- Sergio de la Torre, Minister of Economy, Guatemala
- Enrique Godoy, Journalist, Canal Antigua (moderator)
- Orlando López, Senior Manager, FedEx Guatemala
- Jorge Mario Mendoza Castro, Minister of Foreign Relations, Guatemala
- Bernardo Chacin, Country Officer, Citi Guatemala
Economy Minister Sergio de la Torre outlined Guatemala's macroeconomic profile, pointing out the country grew 3.7 percent in 2013. The minister noted Guatemala grew more than the global average and Latin American average last year, surpassing analysts' forecasts. De la Torre said the country could reach 4 percent economic growth in 2014. He described infrastructure developments and public-private partnerships (PPPs) to expand the country's industrial and manufacturing sectors, as well as legislative reforms that can boost social inclusion in the country. "There is no sustainable economic development without social development. But we are convinced that social development is not possible without economic growth," he explained.
Yes, and econ dev must happen evenly across ALL social classes // Sergio de la Torre: Economic dev is fundamental to social dev. #guatenfoco
— Matt Portillo (@MattPortillo) August 14, 2014
De la Torre explained the government chose 25 sectors with high potential for development and stressed that infrastructure is one of the most important, since it affects growth and regional integration. "We depend on it to compete internationally and complete integration with Central America and Mexico," he said. The minister added that PPPs are especially important for smaller countries which might not have the economic resources for large-scale infrastructure projects. He outlined plans to expand ports and construct a gas pipeline to Mexico, which would "open the doors to NAFTA" and lower energy costs by 75 percent.
Watch the video with the minister's presentation:
To speed up productivity in the manufactoring sector, the minister said that expanding border infrastructure allows Guatemala to take advantage of its "strategic geographic position," close to the largest consumer market in the world. He also noted legislative reforms under consideration in Congress, and an education reform to help develop the country's human capital, as more than 70 percent of the population of 15 million is under 40 years of age. (Download the minister's presentation)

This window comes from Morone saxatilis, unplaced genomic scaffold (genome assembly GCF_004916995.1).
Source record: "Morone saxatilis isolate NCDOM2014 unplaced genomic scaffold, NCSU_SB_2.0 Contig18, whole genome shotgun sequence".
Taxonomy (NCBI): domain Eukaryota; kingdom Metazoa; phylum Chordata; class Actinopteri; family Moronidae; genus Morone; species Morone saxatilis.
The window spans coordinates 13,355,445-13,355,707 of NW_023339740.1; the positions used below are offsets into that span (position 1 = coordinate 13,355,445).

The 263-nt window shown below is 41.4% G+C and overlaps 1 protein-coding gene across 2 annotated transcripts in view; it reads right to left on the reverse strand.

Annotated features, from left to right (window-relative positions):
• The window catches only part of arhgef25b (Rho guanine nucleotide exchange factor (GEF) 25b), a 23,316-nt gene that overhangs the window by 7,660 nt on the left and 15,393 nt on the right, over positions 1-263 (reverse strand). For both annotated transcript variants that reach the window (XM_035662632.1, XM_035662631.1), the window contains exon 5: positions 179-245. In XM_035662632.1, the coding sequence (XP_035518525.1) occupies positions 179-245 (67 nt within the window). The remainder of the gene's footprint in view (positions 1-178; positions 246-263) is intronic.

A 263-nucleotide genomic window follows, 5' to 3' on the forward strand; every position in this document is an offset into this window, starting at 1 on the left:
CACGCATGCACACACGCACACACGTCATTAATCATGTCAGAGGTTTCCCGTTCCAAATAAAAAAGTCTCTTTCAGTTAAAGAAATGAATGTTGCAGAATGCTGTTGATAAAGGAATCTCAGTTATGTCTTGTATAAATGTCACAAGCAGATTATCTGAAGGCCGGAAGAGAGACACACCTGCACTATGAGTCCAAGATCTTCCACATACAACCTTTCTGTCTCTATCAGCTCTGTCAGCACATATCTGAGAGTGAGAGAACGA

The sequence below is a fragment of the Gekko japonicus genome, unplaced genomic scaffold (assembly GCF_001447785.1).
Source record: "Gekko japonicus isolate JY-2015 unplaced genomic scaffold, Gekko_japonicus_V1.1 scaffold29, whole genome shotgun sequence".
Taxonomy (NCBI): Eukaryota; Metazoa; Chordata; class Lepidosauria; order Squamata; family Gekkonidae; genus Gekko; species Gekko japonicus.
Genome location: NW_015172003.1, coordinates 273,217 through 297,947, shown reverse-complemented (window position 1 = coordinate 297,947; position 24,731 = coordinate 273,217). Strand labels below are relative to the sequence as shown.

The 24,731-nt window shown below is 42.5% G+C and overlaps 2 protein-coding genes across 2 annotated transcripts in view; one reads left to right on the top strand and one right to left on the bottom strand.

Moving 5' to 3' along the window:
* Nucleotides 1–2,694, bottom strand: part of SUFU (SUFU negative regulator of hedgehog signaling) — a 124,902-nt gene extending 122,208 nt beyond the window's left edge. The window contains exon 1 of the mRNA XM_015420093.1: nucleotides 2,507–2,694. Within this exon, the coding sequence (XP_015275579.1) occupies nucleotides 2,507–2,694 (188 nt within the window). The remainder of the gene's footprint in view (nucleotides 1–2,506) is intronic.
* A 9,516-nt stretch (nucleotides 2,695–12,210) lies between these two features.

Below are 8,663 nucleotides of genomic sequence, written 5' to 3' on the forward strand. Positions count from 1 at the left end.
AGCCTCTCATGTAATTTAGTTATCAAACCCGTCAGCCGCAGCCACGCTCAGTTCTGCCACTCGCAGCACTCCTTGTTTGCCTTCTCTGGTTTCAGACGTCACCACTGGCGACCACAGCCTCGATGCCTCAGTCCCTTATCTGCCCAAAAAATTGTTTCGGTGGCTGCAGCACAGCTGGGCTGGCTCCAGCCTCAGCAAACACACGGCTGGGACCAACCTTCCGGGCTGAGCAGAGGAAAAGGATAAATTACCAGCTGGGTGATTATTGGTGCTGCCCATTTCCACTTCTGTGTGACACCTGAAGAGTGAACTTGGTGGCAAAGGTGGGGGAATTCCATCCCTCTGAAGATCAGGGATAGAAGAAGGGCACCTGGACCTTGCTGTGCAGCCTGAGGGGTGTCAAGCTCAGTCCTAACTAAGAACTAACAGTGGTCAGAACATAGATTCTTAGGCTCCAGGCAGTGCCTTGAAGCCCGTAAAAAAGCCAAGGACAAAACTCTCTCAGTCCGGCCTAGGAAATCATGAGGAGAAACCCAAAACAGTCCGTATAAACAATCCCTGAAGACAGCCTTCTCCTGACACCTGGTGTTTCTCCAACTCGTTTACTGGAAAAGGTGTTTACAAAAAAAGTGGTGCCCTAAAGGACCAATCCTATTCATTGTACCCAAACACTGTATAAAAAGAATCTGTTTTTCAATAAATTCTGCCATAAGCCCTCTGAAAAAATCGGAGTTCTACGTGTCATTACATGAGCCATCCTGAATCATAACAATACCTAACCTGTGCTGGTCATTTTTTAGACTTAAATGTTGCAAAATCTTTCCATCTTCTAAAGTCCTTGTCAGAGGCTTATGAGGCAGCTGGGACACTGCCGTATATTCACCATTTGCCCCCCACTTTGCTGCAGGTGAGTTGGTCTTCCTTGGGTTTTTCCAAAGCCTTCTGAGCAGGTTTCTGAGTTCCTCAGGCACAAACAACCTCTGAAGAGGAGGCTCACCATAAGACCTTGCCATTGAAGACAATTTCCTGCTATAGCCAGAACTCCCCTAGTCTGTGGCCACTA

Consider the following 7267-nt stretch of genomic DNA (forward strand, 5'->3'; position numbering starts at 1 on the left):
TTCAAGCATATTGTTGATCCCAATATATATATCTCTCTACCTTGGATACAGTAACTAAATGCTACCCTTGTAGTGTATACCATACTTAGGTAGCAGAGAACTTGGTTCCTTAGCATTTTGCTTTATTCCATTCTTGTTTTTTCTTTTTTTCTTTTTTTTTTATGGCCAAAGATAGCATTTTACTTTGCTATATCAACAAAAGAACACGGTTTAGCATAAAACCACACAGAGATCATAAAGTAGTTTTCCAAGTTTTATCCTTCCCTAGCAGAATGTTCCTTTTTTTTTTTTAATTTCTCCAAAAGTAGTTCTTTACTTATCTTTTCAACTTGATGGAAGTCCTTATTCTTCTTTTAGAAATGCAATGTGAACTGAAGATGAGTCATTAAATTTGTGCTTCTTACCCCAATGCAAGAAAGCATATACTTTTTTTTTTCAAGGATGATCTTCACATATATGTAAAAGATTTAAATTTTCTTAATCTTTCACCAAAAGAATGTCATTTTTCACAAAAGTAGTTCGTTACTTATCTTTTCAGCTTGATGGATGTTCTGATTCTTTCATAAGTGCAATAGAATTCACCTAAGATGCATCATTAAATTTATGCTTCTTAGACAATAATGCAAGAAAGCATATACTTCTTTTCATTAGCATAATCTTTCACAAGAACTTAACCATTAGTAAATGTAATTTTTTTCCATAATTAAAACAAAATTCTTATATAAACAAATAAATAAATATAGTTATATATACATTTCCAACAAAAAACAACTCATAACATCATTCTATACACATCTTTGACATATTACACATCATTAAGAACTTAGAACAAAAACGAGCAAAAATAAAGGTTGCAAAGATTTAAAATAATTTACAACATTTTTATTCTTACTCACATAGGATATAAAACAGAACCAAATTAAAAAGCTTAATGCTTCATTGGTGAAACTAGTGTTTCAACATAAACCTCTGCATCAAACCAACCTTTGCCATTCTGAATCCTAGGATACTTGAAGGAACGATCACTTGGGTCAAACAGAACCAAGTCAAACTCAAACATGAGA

Reglas claras y transparencia ayudarán a atraer más inversión a Guatemala. #guatenfoco
— Patty Letona D. (@pletona) August 14, 2014
During the investment panel, representatives of the private sector discussed their main strategies in the country as well as the country's potential given increasing urbanization and a demographic transition. Enel Green Power's Orlando López spoke about the importance of exploring the energy potential in rural areas of the country and how companies can be "agents of development" in areas with a low government presence if they work with a strategy of "shared value" with local communities. Citi's Bernardo Chacin said that proposed financial regulations can expand the participation of the financial sector in the country's GDP, which today stands at only 5 percent. He also mentioned new opportunities that can arise with technology development in the country and greater internet access; today, internet penetration reaches only 20 percent.
— AS/COA Online (@ASCOA) August 14, 2014
Fedex's Jorge Mario Mendonza said that his sector's most important recommendation is to expand investments in to address security. He stressed the opportunity for regional integration and the benefits of taxation system similar to the European Union, and "for us to bring products from Guatemala to Costa Rica, for example, and transit with more freedom across the borders."
Watch the video: